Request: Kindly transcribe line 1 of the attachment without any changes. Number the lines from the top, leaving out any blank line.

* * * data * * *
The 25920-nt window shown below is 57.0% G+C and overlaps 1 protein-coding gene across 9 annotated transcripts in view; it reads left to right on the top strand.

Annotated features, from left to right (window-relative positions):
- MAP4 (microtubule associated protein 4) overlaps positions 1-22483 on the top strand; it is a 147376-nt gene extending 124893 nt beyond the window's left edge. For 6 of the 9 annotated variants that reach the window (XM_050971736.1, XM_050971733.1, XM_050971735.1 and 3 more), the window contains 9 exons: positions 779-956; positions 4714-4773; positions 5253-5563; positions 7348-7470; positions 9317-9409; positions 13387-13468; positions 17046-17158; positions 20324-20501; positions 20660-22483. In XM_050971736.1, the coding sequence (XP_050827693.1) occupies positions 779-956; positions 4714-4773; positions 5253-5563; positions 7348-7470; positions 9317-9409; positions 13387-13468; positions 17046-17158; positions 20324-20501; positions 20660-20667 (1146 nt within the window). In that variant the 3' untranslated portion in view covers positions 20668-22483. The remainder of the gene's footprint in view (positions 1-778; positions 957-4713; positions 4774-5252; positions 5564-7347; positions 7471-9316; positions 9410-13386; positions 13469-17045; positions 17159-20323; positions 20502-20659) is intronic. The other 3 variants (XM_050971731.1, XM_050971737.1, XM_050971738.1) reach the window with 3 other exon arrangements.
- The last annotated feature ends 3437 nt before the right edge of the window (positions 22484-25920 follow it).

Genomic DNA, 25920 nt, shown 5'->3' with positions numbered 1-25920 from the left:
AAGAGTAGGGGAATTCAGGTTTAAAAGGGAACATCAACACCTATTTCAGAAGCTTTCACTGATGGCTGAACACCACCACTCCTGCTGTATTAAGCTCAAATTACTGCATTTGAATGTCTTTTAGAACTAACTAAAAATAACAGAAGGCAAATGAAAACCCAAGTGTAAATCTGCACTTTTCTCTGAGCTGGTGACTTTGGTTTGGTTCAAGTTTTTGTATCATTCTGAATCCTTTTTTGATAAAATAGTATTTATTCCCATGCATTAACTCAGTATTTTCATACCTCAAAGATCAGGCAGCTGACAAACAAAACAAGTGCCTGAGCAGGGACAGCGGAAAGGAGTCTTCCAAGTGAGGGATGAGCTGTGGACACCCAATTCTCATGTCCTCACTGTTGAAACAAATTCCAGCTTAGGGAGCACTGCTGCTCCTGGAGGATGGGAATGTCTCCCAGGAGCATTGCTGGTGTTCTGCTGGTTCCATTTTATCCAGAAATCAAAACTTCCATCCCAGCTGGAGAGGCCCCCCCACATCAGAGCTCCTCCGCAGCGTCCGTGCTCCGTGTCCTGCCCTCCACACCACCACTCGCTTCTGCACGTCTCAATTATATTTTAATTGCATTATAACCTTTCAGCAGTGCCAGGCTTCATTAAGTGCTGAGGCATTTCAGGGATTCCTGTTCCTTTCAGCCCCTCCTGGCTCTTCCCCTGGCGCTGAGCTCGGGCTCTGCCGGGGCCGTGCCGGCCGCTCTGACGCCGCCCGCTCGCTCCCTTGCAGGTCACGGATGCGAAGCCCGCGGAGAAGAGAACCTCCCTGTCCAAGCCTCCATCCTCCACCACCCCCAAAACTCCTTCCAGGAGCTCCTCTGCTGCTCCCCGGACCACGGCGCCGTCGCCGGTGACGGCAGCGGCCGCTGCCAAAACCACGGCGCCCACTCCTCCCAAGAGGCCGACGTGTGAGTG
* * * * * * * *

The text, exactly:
The 25920-nt window shown below is 57.0% G+C and overlaps 1 protein-coding gene across 9 annotated transcripts in view; it reads left to right on the top strand.